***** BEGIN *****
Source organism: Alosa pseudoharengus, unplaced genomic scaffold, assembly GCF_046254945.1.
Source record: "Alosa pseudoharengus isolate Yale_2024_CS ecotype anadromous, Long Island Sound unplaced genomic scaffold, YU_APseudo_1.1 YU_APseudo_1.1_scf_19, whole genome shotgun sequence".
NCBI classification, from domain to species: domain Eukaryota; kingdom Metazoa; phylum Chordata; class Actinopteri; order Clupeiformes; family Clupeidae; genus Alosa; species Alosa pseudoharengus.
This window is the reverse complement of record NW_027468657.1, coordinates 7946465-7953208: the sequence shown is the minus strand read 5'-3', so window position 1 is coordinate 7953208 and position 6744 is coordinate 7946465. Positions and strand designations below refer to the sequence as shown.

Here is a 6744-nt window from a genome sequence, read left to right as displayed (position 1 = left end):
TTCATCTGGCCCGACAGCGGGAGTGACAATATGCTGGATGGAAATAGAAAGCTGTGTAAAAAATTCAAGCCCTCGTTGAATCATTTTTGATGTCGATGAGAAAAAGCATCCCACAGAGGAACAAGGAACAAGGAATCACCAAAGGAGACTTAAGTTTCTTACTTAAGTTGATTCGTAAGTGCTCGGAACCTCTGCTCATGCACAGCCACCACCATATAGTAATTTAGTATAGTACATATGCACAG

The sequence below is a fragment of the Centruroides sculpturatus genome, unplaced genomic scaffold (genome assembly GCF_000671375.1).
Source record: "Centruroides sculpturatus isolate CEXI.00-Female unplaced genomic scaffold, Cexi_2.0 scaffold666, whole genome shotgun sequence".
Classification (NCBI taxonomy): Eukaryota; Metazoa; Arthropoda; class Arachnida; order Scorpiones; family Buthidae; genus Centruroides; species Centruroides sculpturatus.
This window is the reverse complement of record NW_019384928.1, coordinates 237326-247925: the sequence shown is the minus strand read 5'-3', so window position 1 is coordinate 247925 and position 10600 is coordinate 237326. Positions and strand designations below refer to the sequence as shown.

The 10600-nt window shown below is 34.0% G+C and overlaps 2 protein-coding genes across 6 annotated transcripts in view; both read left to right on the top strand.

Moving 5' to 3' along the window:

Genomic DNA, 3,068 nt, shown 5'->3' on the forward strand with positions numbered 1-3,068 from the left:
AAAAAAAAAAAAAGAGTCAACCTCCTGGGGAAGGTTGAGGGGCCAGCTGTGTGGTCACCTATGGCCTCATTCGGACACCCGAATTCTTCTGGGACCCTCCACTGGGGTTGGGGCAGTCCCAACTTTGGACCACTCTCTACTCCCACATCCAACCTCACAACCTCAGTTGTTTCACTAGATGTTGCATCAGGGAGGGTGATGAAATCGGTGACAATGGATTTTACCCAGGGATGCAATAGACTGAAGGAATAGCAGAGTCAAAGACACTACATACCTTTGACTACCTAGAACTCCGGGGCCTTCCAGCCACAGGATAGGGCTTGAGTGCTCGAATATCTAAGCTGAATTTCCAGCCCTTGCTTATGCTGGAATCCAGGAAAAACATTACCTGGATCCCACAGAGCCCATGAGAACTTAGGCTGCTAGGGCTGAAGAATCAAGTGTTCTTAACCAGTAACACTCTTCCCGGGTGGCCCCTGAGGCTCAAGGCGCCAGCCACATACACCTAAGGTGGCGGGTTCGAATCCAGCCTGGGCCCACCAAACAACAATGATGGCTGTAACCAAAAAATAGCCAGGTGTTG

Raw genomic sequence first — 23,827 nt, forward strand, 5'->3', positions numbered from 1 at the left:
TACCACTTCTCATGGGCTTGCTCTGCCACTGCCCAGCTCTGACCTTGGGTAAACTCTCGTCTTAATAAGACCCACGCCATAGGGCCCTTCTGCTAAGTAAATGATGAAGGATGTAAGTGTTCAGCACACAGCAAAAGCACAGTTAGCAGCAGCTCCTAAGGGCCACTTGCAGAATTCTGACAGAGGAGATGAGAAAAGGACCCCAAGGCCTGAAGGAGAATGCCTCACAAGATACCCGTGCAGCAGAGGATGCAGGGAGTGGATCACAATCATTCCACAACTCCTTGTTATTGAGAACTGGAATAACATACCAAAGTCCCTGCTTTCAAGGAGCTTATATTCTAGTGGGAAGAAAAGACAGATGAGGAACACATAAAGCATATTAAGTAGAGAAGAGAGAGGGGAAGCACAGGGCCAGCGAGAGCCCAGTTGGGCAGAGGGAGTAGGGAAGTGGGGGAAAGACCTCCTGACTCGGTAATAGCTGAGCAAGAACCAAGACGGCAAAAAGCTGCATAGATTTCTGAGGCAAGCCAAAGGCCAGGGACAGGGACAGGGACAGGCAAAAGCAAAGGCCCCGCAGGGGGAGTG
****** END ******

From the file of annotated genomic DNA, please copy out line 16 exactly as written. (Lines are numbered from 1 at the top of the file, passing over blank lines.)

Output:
TACCACTTCTCATGGGCTTGCTCTGCCACTGCCCAGCTCTGACCTTGGGTAAACTCTCGTCTTAATAAGACCCACGCCATAGGGCCCTTCTGCTAAGTAAATGATGAAGGATGTAAGTGTTCAGCACACAGCAAAAGCACAGTTAGCAGCAGCTCCTAAGGGCCACTTGCAGAATTCTGACAGAGGAGATGAGAAAAGGACCCCAAGGCCTGAAGGAGAATGCCTCACAAGATACCCGTGCAGCAGAGGATGCAGGGAGTGGATCACAATCATTCCACAACTCCTTGTTATTGAGAACTGGAATAACATACCAAAGTCCCTGCTTTCAAGGAGCTTATATTCTAGTGGGAAGAAAAGACAGATGAGGAACACATAAAGCATATTAAGTAGAGAAGAGAGAGGGGAAGCACAGGGCCAGCGAGAGCCCAGTTGGGCAGAGGGAGTAGGGAAGTGGGGGAAAGACCTCCTGACTCGGTAATAGCTGAGCAAGAACCAAGACGGCAAAAAGCTGCATAGATTTCTGAGGCAAGCCAAAGGCCAGGGACAGGGACAGGGACAGGCAAAAGCAAAGGCCCCGCAGGGGGAGTG